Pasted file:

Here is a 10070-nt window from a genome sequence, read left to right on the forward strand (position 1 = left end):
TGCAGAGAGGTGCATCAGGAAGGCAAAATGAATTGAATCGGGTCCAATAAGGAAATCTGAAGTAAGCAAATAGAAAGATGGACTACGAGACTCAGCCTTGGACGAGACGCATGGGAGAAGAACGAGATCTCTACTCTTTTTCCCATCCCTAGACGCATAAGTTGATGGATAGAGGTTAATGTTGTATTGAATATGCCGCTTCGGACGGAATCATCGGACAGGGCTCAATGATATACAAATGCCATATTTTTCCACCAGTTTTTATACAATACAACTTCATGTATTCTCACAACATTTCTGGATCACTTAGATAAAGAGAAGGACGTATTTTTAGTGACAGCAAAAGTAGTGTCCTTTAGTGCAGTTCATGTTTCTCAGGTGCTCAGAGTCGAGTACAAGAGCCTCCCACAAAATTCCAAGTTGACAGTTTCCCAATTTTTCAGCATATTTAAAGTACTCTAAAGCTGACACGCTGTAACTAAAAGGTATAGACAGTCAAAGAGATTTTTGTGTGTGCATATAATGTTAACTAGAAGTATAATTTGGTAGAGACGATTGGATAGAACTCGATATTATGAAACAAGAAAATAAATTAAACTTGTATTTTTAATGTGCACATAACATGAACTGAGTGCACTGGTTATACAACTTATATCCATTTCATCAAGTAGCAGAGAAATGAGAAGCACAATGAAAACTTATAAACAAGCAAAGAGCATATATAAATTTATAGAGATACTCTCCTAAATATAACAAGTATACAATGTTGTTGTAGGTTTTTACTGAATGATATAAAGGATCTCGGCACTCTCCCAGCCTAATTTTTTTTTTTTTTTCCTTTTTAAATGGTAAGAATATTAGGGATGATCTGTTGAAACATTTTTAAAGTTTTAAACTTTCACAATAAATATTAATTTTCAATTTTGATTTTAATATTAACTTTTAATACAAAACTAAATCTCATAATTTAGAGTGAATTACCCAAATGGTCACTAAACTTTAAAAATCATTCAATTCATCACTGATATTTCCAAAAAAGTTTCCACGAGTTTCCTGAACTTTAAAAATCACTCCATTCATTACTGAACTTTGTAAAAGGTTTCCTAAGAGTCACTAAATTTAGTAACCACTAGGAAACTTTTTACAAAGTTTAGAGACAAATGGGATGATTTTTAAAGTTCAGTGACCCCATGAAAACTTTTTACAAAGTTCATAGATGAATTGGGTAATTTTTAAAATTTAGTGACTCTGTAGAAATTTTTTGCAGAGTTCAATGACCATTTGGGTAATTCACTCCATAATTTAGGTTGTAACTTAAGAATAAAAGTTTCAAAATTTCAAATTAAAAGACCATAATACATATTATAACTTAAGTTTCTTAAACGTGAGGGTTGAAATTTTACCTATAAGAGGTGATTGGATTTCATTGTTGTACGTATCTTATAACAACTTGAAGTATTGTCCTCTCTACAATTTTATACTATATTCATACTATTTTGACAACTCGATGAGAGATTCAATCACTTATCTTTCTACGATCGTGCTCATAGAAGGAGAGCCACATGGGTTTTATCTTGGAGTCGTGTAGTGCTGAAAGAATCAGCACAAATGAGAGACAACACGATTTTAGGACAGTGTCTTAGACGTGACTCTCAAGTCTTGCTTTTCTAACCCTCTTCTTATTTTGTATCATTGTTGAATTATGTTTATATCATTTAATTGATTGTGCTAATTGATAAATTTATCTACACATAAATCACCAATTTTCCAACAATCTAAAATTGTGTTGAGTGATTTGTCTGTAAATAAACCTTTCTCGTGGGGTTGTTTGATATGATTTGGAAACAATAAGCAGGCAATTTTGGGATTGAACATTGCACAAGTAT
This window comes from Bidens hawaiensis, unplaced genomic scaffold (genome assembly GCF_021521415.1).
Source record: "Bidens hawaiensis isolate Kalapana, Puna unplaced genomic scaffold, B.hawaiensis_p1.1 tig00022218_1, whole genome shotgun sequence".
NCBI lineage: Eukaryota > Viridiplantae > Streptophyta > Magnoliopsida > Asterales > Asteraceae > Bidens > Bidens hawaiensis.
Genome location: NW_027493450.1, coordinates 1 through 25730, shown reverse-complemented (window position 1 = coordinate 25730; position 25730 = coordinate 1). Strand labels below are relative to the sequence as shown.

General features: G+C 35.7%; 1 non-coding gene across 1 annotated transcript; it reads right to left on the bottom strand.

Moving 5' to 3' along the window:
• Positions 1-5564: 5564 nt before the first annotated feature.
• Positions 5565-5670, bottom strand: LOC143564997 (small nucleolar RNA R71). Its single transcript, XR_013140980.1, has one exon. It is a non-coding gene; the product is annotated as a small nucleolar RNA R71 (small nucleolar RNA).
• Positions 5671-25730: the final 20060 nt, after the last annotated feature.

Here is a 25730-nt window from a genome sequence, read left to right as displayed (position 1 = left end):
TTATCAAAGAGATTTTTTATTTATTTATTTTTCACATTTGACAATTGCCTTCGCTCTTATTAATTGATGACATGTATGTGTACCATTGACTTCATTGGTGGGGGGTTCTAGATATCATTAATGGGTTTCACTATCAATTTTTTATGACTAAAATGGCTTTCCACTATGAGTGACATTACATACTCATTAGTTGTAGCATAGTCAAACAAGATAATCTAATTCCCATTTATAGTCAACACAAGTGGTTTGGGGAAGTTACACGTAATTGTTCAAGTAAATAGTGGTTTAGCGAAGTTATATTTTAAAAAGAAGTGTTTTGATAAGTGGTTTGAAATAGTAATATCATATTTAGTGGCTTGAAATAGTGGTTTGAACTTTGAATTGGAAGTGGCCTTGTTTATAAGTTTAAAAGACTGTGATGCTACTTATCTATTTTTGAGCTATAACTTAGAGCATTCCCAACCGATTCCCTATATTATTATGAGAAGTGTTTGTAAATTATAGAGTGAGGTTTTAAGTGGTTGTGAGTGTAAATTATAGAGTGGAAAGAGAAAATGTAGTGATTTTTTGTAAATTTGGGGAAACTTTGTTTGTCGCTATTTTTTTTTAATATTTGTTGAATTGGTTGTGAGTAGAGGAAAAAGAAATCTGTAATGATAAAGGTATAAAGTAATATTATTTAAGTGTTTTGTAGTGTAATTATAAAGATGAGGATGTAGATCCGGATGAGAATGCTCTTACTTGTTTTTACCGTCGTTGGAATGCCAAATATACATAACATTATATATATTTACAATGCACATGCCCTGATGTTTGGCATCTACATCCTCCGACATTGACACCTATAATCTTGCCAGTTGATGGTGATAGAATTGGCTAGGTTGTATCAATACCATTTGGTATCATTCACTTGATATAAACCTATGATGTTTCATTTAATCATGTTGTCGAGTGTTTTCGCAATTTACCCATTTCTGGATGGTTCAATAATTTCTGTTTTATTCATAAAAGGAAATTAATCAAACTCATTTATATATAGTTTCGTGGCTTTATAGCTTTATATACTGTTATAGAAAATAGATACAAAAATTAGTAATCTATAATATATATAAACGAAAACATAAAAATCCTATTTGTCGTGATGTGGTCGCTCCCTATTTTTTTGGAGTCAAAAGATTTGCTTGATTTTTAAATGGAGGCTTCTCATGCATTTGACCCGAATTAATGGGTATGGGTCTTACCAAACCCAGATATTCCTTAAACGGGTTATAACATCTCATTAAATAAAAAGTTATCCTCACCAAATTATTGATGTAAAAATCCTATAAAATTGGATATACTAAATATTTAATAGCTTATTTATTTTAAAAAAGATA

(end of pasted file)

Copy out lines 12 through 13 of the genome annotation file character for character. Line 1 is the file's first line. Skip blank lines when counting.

Here is a 25730-nt window from a genome sequence, read left to right as displayed (position 1 = left end):
TTATCAAAGAGATTTTTTATTTATTTATTTTTCACATTTGACAATTGCCTTCGCTCTTATTAATTGATGACATGTATGTGTACCATTGACTTCATTGGTGGGGGGTTCTAGATATCATTAATGGGTTTCACTATCAATTTTTTATGACTAAAATGGCTTTCCACTATGAGTGACATTACATACTCATTAGTTGTAGCATAGTCAAACAAGATAATCTAATTCCCATTTATAGTCAACACAAGTGGTTTGGGGAAGTTACACGTAATTGTTCAAGTAAATAGTGGTTTAGCGAAGTTATATTTTAAAAAGAAGTGTTTTGATAAGTGGTTTGAAATAGTAATATCATATTTAGTGGCTTGAAATAGTGGTTTGAACTTTGAATTGGAAGTGGCCTTGTTTATAAGTTTAAAAGACTGTGATGCTACTTATCTATTTTTGAGCTATAACTTAGAGCATTCCCAACCGATTCCCTATATTATTATGAGAAGTGTTTGTAAATTATAGAGTGAGGTTTTAAGTGGTTGTGAGTGTAAATTATAGAGTGGAAAGAGAAAATGTAGTGATTTTTTGTAAATTTGGGGAAACTTTGTTTGTCGCTATTTTTTTTTAATATTTGTTGAATTGGTTGTGAGTAGAGGAAAAAGAAATCTGTAATGATAAAGGTATAAAGTAATATTATTTAAGTGTTTTGTAGTGTAATTATAAAGATGAGGATGTAGATCCGGATGAGAATGCTCTTACTTGTTTTTACCGTCGTTGGAATGCCAAATATACATAACATTATATATATTTACAATGCACATGCCCTGATGTTTGGCATCTACATCCTCCGACATTGACACCTATAATCTTGCCAGTTGATGGTGATAGAATTGGCTAGGTTGTATCAATACCATTTGGTATCATTCACTTGATATAAACCTATGATGTTTCATTTAATCATGTTGTCGAGTGTTTTCGCAATTTACCCATTTCTGGATGGTTCAATAATTTCTGTTTTATTCATAAAAGGAAATTAATCAAACTCATTTATATATAGTTTCGTGGCTTTATAGCTTTATATACTGTTATAGAAAATAGATACAAAAATTAGTAATCTATAATATATATAAACGAAAACATAAAAATCCTATTTGTCGTGATGTGGTCGCTCCCTATTTTTTTGGAGTCAAAAGATTTGCTTGATTTTTAAATGGAGGCTTCTCATGCATTTGACCCGAATTAATGGGTATGGGTCTTACCAAACCCAGATATTCCTTAAACGGGTTATAACATCTCATTAAATAAAAAGTTATCCTCACCAAATTATTGATGTAAAAATCCTATAAAATTGGATATACTAAATATTTAATAGCTTATTTATTTTAAAAAAGATA